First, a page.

5 Easy Foam Roller Stretches to Help Muscle Pain

Written by Kristen Barta | Published on August 7, 2014
Medically Reviewed by Peggy Pletcher, MS, RD, LD, CDE on July 7, 2014

After a Great Workout

While a good workout can make us feel great, the sore muscles that can follow a few hours (or even a few days) after exercise may not feel as good. Muscle soreness is uncomfortable and may slow you down during your next workout and in your daily life. To help reduce discomfort, experts, such as Alice Holland, DPT, director of Stride Strong Physical Therapy in Portland, Ore., recommend using a foam roller to massage and stretch tight muscles.

What Is a Foam Roller?

A foam roller is a cylinder of dense foam used in various activities ranging from physical therapy to Pilates. For stretching sore muscles, Holland recommends using a 6-inch by 36-inch round, firm foam roller to start. You can also use a half foam roller if you need more stability and prefer lighter pressure.

Foam Roller Exercises

To relieve muscle soreness, Holland recommends the stretches and exercises discussed below.

Chest Stretch

This pose stretches the pectoral muscles and can help improve rounded posture caused by lifting weights or working at a computer:

  1. Lie down lengthwise on the foam roller, making sure your tailbone and head are both supported. Bend your knees to keep a neutral curve on your back.
  2. Spread your arms out to make a “T” shape, stretching your chest. Let gravity pull your shoulders back (if your arms tingle, move them down toward your sides until the tingling stops). Stay in the T position for 5-10 minutes.

Thoracic Mobilization

  1. Lie down on your back with the foam roller horizontally behind your shoulders.
  2. Put your hands behind your head (or just one, if you need some stability) and use your feet to slowly roll over the foam roller, so the foam pushes against your spine. Stop rolling when you reach the bottom of your ribcage. You may feel your spine “crack” as you roll — this is normal. Roll the opposite direction, up to your shoulders, and repeat 10 times.
  3. When finished, stand up slowly and do not “snap” upright.

IT Band Stretch

The illotibial, or IT, band is a fibrous tissue that runs from the hip to the knee. Lower body workouts, such as running and weight lifting, can cause soreness and tightness in the IT band. This stretch can help decrease knee pain and increase freedom of movement in the kneecap:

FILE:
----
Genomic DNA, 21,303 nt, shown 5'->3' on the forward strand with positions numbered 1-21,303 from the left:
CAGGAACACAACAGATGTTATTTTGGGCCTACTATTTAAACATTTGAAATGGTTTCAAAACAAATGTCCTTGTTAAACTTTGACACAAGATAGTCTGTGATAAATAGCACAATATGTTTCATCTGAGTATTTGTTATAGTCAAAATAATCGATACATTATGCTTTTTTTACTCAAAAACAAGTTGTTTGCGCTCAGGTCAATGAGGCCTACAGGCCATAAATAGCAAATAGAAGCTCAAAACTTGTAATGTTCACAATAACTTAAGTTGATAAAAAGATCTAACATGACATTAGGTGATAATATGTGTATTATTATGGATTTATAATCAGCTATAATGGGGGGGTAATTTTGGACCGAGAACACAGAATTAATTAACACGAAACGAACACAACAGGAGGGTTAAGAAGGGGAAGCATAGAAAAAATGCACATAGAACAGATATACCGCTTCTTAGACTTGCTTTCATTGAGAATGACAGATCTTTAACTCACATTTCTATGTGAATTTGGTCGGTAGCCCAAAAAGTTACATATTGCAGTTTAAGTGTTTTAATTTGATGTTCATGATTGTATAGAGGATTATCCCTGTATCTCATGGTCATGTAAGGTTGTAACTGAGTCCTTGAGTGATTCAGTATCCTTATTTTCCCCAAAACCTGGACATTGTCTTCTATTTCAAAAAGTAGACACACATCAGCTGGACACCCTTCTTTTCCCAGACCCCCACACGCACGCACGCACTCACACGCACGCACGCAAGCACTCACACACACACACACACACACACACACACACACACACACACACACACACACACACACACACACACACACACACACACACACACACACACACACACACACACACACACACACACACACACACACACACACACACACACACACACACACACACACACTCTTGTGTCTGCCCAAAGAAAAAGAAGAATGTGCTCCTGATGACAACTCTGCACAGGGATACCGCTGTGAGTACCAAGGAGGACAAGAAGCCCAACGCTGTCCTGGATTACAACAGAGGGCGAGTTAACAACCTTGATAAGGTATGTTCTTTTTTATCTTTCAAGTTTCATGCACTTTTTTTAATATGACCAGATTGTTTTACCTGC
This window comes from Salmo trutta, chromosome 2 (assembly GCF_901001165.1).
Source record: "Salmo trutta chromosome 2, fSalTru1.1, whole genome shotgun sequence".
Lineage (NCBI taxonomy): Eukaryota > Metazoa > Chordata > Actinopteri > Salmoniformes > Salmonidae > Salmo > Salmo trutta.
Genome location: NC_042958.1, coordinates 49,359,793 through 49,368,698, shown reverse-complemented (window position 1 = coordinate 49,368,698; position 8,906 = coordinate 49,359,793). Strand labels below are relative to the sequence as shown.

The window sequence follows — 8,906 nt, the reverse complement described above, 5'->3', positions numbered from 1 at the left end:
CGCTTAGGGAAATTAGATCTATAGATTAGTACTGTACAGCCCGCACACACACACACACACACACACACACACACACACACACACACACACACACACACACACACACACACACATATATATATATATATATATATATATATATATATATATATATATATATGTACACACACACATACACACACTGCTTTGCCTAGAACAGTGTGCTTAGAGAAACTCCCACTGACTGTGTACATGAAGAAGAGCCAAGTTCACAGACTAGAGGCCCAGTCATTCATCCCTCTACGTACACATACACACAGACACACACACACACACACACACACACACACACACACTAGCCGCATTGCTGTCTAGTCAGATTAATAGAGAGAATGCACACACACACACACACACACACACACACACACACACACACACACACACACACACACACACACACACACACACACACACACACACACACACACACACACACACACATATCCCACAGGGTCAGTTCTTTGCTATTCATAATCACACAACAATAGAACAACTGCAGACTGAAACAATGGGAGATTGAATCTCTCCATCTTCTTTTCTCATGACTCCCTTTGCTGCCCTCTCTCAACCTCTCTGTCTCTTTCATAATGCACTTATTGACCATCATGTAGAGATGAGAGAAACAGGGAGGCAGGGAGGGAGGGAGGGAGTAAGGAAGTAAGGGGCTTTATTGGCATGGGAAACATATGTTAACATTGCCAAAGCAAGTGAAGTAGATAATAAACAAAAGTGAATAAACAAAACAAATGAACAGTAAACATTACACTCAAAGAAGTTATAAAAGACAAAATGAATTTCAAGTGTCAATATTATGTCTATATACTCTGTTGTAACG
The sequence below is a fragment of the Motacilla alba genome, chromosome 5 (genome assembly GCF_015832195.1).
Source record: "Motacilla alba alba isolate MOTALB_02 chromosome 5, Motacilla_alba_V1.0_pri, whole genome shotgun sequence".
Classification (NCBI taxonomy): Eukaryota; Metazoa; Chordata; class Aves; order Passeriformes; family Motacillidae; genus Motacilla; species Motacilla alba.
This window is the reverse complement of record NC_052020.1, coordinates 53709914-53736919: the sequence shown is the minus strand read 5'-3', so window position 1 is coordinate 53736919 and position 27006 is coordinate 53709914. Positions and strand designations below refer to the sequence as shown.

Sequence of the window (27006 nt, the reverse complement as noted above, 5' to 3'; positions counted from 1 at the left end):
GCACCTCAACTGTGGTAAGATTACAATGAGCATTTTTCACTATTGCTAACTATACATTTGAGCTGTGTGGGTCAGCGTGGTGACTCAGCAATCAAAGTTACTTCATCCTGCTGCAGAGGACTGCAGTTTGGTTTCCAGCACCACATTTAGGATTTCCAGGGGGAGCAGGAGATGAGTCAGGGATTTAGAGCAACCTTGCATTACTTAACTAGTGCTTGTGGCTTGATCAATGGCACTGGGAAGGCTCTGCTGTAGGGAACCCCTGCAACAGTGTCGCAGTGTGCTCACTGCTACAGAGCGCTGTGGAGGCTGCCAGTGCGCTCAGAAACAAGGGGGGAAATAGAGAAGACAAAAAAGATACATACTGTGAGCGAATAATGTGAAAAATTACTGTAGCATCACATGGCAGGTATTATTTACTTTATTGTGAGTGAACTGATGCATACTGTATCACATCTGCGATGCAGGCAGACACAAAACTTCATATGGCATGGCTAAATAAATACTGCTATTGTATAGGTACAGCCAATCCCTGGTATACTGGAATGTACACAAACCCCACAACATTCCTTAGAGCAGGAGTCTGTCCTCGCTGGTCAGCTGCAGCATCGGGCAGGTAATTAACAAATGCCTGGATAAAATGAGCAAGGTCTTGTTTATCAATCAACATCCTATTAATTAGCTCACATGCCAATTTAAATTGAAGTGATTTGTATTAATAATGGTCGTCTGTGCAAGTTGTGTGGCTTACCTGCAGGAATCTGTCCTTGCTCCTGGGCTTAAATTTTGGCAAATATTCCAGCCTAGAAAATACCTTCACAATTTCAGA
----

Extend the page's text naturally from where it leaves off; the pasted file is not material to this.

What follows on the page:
1. Lie on one side with the foam roller horizontal and just under your hip, and support yourself by placing your other limbs perpendicular to the ground.
  2. Slowly roll over the foam roller and stop above the knee (don’t roll over your hip or knee joints). Roll back and forth for one minute; you should feel this motion massage your IT band and quadriceps.

As this exercise massages deep tissues, it may be slightly painful.

Calf Stretch

  1. Sit upright with the foam roller horizontally under your calves.
  2. Using your hands to push your hips off the ground, slowly roll your calves up and down over the roller for one minute.
  3. Use your hands to control the amount of pressure and shift your legs to stretch multiple angles.

Most people experience tight calves from activities such as prolonged standing, running, and even walking in high heels, according to Holland. “Tight calves can also progress to other issues such as plantar fasciitis and Achilles tendonitis, so this area should get due attention,” she says.

The “Dead Bug” Exercise

Don’t let the name fool you—this exercise is all about strengthening the lower abdominal muscles. Keeping core muscles strong helps with posture and can improve your workout in other ways.

  1. Lie down along the foam roller (as in the chest stretch), making sure your head and tailbone are supported. Bend your knees and raise both arms perpendicular to the floor.
  2. Keeping your arms straight (but not locked), raise one arm above your head as you raise the opposite knee toward your chest. Keep your abs tight and stable. Return your arm and knee to starting position and repeat using opposite limbs for three sets of 10 repetitions.

“Don’t obsess over how high you can lift your arm and knee,” says Holland. “Even the smallest excursion [movement] works your abdominals well.” If balancing is too tricky, use a half foam roller.

If sore muscles slow you down, using a foam roller to stretch after workouts can help you bounce back. Please note that exercises such as the “dead bug” may initially increase soreness. Don’t do a stretch if it increases or causes intense pain. 

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